What was the best value pick in Round 1?
Reid: Jalen Carter, DT, Philadelphia Eagles (No. 9). Getting arguably the best player in the draft at that spot was incredible value for the Eagles. They have an identity of building through the trenches, and they needed a lot of help along the interior going into the draft. Georgia’s Carter provides them with a plug-and-play 3-technique.
Miller: Nolan Smith, OLB, Philadelphia Eagles (No. 30). Jordan, I’m going to stay with you on the Eagles but go with Smith. He was my No. 14 overall player, and the Philadelphia Bulldogs, err Eagles, stole him near the end of the first round. A player often compared to Haason Reddick will now team up with him.
What was the best value pick in Round 2?
Miller: Michael Mayer, TE, Las Vegas Raiders (No. 35). Mayer was my top tight end in this class, and the Raiders were able to trade up to select the Notre Dame pass-catcher early in Round 2. A legitimate top-20 prospect, Mayer will be a Day 1 starter in Las Vegas.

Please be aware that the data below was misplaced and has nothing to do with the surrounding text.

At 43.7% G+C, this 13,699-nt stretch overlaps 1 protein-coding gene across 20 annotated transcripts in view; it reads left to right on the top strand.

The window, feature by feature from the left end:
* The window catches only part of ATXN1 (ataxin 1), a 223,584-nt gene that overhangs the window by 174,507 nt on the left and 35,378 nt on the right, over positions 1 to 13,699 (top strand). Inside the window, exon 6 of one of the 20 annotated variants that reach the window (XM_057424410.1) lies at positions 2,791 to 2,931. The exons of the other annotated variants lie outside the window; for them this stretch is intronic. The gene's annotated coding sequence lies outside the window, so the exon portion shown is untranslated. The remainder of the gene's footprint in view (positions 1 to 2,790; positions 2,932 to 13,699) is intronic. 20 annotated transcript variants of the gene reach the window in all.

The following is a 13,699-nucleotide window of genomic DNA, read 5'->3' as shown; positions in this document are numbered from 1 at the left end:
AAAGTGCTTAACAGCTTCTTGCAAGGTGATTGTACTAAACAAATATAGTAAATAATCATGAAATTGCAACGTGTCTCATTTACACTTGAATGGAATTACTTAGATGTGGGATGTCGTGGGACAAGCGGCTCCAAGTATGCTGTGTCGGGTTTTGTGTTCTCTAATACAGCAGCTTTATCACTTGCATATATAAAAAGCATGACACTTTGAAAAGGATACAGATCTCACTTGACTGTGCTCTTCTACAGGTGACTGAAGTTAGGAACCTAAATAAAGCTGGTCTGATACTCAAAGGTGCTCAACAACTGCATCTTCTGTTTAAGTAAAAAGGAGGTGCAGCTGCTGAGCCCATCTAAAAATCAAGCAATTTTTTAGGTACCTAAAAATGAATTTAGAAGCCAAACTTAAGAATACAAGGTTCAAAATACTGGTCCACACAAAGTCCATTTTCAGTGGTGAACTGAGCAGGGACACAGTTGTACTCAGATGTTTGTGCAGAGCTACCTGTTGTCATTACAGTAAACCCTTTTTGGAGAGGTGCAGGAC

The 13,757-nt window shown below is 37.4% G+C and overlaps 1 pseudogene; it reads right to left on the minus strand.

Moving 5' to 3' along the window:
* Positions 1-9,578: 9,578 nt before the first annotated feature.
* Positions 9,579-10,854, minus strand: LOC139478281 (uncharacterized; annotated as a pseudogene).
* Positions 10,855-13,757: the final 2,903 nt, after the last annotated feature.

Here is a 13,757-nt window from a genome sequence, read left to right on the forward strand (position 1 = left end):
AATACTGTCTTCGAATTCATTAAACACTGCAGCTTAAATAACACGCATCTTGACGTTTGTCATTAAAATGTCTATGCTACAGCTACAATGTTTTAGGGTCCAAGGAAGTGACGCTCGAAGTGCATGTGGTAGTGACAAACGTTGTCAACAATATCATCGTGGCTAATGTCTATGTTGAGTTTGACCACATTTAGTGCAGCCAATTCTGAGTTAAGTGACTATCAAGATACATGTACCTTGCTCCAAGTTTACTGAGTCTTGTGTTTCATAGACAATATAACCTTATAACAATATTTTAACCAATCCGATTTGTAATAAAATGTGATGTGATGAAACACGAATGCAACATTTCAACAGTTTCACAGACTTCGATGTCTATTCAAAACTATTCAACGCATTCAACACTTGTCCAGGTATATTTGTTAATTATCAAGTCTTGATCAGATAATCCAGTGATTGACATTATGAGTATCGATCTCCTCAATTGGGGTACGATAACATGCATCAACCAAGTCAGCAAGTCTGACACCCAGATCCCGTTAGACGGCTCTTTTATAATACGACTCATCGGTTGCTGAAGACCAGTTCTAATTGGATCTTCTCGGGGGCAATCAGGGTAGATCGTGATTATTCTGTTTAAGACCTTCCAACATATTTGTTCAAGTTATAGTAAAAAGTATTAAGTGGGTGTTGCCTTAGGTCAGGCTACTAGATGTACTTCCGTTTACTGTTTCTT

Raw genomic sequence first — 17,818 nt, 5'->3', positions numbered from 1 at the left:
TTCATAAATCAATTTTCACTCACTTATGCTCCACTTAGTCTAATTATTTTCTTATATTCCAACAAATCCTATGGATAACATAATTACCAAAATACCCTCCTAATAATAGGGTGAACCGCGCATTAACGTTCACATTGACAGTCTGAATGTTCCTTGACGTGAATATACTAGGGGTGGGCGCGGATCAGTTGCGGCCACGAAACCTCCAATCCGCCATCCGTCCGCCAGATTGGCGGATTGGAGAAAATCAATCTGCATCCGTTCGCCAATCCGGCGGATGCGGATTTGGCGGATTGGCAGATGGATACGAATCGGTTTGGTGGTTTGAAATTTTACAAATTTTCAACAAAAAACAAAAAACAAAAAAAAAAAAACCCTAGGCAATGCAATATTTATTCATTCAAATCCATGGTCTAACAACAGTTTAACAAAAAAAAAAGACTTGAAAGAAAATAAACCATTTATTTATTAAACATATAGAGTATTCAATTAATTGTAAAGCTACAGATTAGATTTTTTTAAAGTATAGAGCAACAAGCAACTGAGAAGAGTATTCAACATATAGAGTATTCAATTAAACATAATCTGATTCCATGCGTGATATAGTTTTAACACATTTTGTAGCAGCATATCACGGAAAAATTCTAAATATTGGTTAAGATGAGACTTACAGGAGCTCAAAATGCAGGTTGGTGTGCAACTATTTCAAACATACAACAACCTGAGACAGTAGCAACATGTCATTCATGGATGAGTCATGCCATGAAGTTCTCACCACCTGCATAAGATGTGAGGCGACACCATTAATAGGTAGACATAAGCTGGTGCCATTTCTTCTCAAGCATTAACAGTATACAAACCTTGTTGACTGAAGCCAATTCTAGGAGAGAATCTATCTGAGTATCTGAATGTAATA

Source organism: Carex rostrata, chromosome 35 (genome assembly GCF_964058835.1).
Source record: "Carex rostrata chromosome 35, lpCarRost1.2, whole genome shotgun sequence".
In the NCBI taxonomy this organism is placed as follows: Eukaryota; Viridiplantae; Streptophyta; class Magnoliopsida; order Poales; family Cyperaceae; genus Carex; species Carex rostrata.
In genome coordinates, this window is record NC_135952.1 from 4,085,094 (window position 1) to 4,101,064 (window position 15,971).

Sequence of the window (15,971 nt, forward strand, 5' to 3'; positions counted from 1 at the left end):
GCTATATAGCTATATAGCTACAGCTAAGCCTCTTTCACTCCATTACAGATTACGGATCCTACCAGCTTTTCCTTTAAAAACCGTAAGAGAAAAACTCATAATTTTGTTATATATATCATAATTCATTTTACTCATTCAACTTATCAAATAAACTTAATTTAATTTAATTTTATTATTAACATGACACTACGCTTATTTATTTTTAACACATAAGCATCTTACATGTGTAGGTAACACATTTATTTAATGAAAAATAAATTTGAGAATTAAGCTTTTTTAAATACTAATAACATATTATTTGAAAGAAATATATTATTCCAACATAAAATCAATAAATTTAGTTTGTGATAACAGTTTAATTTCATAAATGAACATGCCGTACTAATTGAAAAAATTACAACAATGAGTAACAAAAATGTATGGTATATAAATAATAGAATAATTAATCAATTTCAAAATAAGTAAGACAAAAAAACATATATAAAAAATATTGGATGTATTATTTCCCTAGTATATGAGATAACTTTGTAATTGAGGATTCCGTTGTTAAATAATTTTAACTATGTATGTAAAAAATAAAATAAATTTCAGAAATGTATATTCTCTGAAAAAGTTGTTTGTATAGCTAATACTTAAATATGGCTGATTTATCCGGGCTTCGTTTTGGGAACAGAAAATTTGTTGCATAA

Reid: O’Cyrus Torrence, G, Buffalo Bills (No. 59). The Bills got my top-ranked interior offensive lineman outside of the top 50. There was buzz that Florida’s Torrence could go as high as No. 24 to the Jaguars, so this is really good value for Buffalo. Torrence could see significant snaps early as he looks to push Ryan Bates for the starting right guard spot.
What was the best value pick in Round 3?
Reid: Trenton Simpson, ILB, Baltimore Ravens (No. 86). The Ravens have shown a pattern of valuing toolsy linebackers, acquiring Roquan Smith in a midseason trade and drafting Patrick Queen in 2020. Simpson, who starred on Clemson’s defense, figures to be next in line. He can play multiple positions, which is key in this Baltimore defense.
Miller: Jalin Hyatt, WR, New York Giants (No. 73). Outside of Detroit’s Hooker pick (which I mentioned earlier), I really liked the Hyatt pick for the Giants in Round 3. The Tennessee wideout was a top-30 player on my board and lands in an ideal situation with Mike Kafka and Brian Daboll running the offense. They love vertical speed players.
What was the best value pick in Round 4?
Miller: Kelee Ringo, CB, Philadelphia Eagles (No. 105). Of course, Ringo landed with the Eagles, who are becoming Georgia North. Once considered a first-round prospect, Ringo has the size and speed traits to develop into a starting-level cornerback.